Available from Cambridge University Press
Right of Election:
in the burgesses and commonalty
Number of voters:
at least 8 in 1620
|26 Feb. 1604||SIR JOHN HOBART I|
|c. Mar. 1614||SIR JOHN DACKOMBE|
|aft. 9 Apr. 16141||SIR THOMAS TRACY vice Whitelocke, chose to sit for New Woodstock|
|31 Dec. 1620||SIR THOMAS HATTON|
|SIR THOMAS HAMMON|
|31 Jan. 1624||SIR FRANCIS NETHERSOLE|
|SIR PETER OSBORNE|
|10 May 1625||SIR PETER OSBORNE|
|SIR FRANCIS NETHERSOLE|
|27 Jan. 1626||SIR ROBERT NAPIER|
|13 Mar. 1628||SIR FRANCIS NETHERSOLE|
The little town of Corfe was dominated by its castle, which Elizabeth I granted to her favourite Sir Christopher Hatton†. At his request the town was enfranchised in 1572 and incorporated four years later. The corporation consisted of a mayor and a bailiff, elected annually, and an uncertain number of ‘barons’, the title given to all those who had served as mayor. The Isle of Purbeck, in which Corfe is situated, still provided excellent sport, including red deer, and there were a number of resident gentry families, notably the Dackombes. The franchise was broad; although election indentures during this period typically listed around six corporation members, returns were made ‘with the consent, assent, express agreement and nomination of all and singular the other barons and burgesses with the commonalty’.2
The dominant electoral patron during this period was Lady Hatton, the widow of Sir Christopher’s nephew and heir. In 1604 she still seems to have been on reasonable terms with her second husband, Sir Edward Coke*, and they agreed on Sir John Hobart, a Norfolk man like Coke, who frequently acted as Lady Hatton’s London agent. On 10 Mar. the corporation, describing themselves as ‘your worship’s unknown yet kind poor friends’, wrote to Hobart to say that they had elected him at Coke’s request. They hoped that by Sir Edward’s ‘good counsel and direction a grant from his excellent Majesty may (if possible) be had for the corroboration and confirmation of the ancient liberties of our borough’. However, nothing came of this implied request.3 In 1614 Lady Hatton nominated James Whitelocke without his privity, as he recorded: ‘I was absent in the circuit when she sent my name, and when I came to her to take notice of it she told me she did it lest an honest man should be left out’. Whitelocke ‘gave her thanks for it, and yielded up the place to her again’, preferring to sit on his own interest for Woodstock, where he had defeated a candidate of the 1st earl of Montgomery (Sir Philip Herbert*), probably Sir Thomas Tracy. Perhaps by arrangement with Montgomery, Tracy replaced Whitelocke at Corfe.4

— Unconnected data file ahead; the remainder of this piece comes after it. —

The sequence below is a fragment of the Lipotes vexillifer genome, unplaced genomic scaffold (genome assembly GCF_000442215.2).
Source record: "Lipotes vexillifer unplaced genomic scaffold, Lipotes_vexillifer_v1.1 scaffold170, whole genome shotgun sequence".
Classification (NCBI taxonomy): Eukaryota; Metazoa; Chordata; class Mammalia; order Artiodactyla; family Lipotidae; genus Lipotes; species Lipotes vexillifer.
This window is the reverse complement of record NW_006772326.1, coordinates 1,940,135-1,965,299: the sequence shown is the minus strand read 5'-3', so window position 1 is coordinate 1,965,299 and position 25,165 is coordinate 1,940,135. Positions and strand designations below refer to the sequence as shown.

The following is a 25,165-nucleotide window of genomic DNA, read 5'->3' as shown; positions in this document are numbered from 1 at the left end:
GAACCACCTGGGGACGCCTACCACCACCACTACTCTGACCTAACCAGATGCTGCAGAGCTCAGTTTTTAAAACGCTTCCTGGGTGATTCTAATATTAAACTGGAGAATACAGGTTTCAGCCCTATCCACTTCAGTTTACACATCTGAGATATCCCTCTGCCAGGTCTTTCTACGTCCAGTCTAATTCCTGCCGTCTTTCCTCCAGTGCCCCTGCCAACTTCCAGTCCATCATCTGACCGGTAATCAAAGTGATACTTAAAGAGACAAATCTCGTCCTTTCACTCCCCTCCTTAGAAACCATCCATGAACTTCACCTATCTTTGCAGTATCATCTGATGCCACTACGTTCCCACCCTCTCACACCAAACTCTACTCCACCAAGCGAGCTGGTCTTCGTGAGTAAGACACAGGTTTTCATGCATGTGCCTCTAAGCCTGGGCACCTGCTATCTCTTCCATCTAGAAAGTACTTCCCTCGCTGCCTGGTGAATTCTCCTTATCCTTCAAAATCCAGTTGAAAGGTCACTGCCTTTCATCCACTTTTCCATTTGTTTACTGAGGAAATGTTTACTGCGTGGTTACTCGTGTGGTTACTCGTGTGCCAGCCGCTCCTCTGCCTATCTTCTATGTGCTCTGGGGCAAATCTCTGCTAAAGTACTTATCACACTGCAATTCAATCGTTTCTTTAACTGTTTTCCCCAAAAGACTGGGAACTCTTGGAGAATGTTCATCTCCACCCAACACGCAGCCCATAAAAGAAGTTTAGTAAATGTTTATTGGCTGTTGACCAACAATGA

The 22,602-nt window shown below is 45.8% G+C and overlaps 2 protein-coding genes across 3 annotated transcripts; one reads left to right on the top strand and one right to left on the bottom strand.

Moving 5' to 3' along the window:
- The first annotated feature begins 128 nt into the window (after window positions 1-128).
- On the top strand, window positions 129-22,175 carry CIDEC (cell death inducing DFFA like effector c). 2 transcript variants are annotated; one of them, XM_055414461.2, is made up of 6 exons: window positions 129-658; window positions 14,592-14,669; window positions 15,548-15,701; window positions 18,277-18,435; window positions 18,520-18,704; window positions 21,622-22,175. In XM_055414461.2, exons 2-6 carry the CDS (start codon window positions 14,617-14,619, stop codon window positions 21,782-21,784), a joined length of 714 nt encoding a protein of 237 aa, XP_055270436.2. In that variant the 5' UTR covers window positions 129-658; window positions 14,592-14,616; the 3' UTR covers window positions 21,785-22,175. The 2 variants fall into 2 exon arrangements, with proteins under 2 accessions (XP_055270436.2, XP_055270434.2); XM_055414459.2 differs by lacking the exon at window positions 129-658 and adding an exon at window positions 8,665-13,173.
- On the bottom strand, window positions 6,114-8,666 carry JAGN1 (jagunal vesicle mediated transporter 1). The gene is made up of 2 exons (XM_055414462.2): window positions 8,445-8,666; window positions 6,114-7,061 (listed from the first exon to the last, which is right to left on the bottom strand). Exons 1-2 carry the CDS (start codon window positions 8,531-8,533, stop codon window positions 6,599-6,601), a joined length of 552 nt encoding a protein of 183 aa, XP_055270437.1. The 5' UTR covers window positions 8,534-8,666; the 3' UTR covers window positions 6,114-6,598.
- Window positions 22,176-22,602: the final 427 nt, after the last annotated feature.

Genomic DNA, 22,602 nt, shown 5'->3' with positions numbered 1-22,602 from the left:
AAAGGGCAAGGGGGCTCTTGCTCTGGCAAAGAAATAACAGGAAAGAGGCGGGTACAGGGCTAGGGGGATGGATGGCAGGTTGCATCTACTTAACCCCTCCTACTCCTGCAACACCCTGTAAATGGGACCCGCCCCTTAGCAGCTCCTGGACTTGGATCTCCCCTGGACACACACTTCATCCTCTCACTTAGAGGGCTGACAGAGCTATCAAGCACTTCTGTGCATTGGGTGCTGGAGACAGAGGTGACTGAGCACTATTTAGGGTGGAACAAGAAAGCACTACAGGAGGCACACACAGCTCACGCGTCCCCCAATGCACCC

In 1617 Coke agreed to abandon all his claims to Corfe Castle in his wife’s favour. 5 Left entirely to her own devices, at the 1620 election Lady Hatton presented a seat to her first husband’s cousin, Sir Thomas Hatton. In 1624 and 1625 she won control of both seats, which she handed to Sir Peter Osborne, one of Sir Thomas’s friends, and the diplomat Sir Francis Nethersole. The latter was nominated by the duke of Buckingham, who was then trying to induce Lady Hatton to hand over her Purbeck property to her son-in-law, Sir John Villiers. In 1626 Lady Hatton’s hold over the borough was temporarily broken, but she again apparently swept the board in 1628, when Nethersole was once more returned, this time with Giles Greene, one of Lady Hatton’s tenants and local agents.6
Corfe’s other principal patron was a townsman, Edward Dackombe, described by the corporation as ‘a man of sufficient ability and livelihood’ when he was himself elected in 1604. Ten years later he arranged the return of his distant cousin, John Dackombe, while in 1620 he nominated Sir Thomas Hammon, who had married his mother-in-law. Thereafter, his local influence declined, but he again took the second seat in 1626. The other Member in that year was Sir Robert Napier, who may have relied on the backing of another Dorset gentleman, his kinsman Sir Nathaniel Napper*.7
Author: John. P. Ferris
- 1. Procs. 1614 (Commons), 37.
- 2. Hutchins, Dorset, i. 471-2; T. Gerard, Survey of Dorset, 54; C219/40/210.
- 3. Not. Parl. ii. 98-99.
- 4. Liber Famelicus of Sir J. Whitelocke ed. J. Bruce (Cam. Soc. lxx), 40-1.
- 5. APC, 1616-17, p. 274.
- 6. CB, ii. 97; PROB 11/236, f. 264; R.E. Ruigh, Parl. of 1624, pp. 82-3; SP16/20/23; CSP Dom. 1633-4, p. 564.
- 7. Not. Parl. ii. 498-9; Vis. Dorset (Harl. Soc. xx), 35; The Ancestor, ii. 212; Burke Commoners, ii. 639-41.